Arguably one of the oldest and most recognizable Irish whiskies around, Jameson is essentially the same whiskey as the original stuff made in 1780. It’s a triple-distilled, blended whiskey made using water from the Dungourney River next to the distillery, plus malted barley for spice and biscuit flavor and corn for sweetness.  

By regulation, Irish whiskey must be aged a minimum of three years in barrels. Jameson ages its whiskey in a mix of sherry, port and bourbon barrels for a minimum of five to seven years to give it sweet and creamy flavor.  

"Jameson isn’t a fancy whiskey," Mahony says. "It’s not made for swirling and sniffing. Nah, this is your shot-and-a-beer whiskey. It’s also just fine on the rocks or in a cocktail."

Jameson Tipperary Cocktail

  • 1 part Jameson
  • 1 part green Chartreuse liqueur
  • 1 part vermouth

Just in time for St. Patrick's Day, Jameson Black Barrel is a small-batch grain whiskey distilled in copper pot stills only one day per year. It is aged in extra charred bourbon barrels and toasted sherry casks to add spice to the satiny sweet, tropical fruit flavors. It sells for about $45 and is delightful on the rocks and stands up well in cocktails.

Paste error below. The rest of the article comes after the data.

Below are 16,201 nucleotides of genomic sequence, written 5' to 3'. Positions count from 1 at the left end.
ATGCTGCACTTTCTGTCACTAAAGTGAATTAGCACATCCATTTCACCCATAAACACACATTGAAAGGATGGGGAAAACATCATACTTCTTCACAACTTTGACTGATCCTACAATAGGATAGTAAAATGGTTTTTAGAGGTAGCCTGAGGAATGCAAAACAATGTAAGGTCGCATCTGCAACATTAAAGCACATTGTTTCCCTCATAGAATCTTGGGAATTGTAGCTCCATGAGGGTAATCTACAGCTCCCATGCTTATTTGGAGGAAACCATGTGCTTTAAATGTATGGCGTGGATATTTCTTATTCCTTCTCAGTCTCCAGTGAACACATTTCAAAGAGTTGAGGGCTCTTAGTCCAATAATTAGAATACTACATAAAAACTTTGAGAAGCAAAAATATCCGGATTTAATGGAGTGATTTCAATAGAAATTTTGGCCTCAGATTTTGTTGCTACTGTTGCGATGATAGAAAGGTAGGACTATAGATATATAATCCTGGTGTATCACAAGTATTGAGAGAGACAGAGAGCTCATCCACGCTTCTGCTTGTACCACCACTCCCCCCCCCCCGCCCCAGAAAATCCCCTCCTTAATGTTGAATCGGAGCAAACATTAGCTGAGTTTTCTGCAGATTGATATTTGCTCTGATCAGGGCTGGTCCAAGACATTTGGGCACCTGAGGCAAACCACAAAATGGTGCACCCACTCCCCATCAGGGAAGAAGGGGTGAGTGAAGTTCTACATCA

Irish Wolfhound

  • 2 ounces Jameson Black Barrel
  • 2 ounces ginger beer
  • 2 dashes grapefruit juice
  • A dash of smoked salt

2 Gingers: Good in any weather
The origin of the 2 Gingers might not sound particularly traditional, but it is Irish at the core. After a stint selling Irish dairy products in Saudi Arabia, Irishman Kieran Folliard moved to Minnesota and decided to start a pub.

Like any traditional Irish pub, whiskey was a big seller, but Folliard noticed that it wasn’t selling all the time to everybody. He wondered why whiskey wasn’t as popular in the summer as in the winter and why women ordered it less.